It’s been nearly 80 years since British economists James Meade and Richard Stone devised a method of national income accounting that would become the global standard. Today, we call it a country’s gross domestic product (GDP).

Their method was intended to provide a comprehensive and up-to-date picture of an entire national economy, by estimating the monetary value of all “economic” production that took place in a country in a given year. Like most economic statisticians of the day, Meade and Stone focused almost entirely on measuring the value of goods and services that were actually bought and sold.

But a problem quickly emerged, thanks to the experiences and observations of a 23-year-old woman named Phyllis Deane. She was hired by Meade and Stone in 1941 to apply their method in a few British colonies. In present-day Malawi and Zambia, Deane realised that it was an error to exclude unpaid household labour from GDP.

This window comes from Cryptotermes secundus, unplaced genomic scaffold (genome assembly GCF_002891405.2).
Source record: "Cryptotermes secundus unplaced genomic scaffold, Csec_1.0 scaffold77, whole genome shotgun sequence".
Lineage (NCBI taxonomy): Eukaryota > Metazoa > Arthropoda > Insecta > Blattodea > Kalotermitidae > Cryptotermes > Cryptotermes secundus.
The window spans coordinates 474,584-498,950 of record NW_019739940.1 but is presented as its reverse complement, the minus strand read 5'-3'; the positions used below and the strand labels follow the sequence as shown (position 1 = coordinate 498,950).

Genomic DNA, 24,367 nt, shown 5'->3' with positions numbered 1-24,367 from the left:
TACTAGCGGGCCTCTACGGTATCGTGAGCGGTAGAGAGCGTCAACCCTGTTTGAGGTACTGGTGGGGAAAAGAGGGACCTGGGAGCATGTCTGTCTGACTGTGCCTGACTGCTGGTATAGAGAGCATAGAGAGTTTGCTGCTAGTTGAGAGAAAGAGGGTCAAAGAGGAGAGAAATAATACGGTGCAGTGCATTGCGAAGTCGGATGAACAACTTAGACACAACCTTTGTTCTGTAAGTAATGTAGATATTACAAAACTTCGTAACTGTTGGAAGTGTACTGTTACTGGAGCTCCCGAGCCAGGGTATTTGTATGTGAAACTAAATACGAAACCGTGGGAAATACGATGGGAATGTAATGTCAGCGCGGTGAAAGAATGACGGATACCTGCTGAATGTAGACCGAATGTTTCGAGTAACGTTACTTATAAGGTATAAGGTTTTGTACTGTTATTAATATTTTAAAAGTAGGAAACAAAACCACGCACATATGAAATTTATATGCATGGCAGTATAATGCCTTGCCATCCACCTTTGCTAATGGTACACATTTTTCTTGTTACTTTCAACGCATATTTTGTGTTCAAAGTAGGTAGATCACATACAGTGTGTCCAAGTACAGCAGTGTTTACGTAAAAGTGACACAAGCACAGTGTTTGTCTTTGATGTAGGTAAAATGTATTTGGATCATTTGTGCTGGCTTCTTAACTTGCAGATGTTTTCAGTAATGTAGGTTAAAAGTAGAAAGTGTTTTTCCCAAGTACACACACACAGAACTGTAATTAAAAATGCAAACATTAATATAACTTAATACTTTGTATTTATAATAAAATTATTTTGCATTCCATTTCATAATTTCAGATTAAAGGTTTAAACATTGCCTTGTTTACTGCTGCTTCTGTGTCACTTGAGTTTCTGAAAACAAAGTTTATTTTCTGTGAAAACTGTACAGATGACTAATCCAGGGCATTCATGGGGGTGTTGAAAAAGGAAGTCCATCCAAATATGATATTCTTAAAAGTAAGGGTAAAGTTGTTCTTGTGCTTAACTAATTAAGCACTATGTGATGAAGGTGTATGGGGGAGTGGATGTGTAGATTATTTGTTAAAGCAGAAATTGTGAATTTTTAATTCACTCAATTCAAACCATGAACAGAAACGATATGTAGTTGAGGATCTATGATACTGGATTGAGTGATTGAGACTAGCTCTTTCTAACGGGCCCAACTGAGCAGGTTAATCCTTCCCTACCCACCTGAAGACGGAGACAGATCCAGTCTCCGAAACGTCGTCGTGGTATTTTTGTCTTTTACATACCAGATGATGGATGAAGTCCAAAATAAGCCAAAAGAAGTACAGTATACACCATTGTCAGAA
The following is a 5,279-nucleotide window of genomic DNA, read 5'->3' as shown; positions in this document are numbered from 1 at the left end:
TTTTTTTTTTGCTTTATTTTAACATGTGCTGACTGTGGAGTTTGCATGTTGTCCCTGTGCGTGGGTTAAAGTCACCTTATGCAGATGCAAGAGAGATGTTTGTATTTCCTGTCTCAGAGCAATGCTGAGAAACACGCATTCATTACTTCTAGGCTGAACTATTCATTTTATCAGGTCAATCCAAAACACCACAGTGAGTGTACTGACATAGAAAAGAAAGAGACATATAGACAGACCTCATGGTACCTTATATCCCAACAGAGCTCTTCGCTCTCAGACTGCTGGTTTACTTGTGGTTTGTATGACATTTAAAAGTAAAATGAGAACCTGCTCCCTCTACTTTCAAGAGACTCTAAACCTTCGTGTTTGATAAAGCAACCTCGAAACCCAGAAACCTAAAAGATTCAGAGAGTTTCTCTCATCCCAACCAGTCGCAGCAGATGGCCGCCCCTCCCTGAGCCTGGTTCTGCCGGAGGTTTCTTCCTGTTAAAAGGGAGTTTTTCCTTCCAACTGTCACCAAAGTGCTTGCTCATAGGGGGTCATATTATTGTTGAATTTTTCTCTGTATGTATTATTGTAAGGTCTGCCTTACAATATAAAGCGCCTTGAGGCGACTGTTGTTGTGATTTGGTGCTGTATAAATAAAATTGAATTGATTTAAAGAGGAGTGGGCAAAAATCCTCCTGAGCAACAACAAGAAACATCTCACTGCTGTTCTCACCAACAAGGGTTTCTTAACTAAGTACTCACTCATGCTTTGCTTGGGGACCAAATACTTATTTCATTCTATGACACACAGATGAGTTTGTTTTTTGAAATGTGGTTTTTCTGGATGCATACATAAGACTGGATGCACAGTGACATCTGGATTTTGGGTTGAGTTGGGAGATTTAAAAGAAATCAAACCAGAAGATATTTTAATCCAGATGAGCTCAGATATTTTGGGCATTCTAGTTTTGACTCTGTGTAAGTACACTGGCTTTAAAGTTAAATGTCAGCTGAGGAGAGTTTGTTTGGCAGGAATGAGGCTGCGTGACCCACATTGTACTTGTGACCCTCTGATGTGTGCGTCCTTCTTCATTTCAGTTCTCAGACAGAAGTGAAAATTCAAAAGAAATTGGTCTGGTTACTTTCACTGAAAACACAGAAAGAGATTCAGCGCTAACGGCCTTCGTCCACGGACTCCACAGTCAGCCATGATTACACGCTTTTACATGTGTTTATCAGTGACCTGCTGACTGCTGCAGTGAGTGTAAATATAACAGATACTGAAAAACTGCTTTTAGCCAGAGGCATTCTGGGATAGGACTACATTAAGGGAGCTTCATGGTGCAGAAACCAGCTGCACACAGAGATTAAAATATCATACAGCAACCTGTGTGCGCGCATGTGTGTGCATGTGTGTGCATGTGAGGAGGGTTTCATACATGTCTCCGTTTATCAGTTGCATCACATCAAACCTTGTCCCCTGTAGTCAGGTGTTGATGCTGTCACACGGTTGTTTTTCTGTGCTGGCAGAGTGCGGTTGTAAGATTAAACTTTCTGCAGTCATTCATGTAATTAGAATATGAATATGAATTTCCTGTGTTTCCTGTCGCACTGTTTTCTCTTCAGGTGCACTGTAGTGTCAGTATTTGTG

20 Reasons to Travel to Egypt this Summer

 Following the launch of Marriott International’s (www.Marriott.com) latest seasonal experiences campaign last month, Egypt presents yet again many reasons to travel as an incredible holiday destination that continues to maintain its position on the bucket list of every global traveler. Guests booking a hotel within the Marriott International portfolio in Egypt from now until September 30, 2018 will enjoy a mega 20% off, while Marriott International loyalty program members enjoy 30% off … one of the many reasons to “Wander More” and explore the magic and the mystery of this incredible land.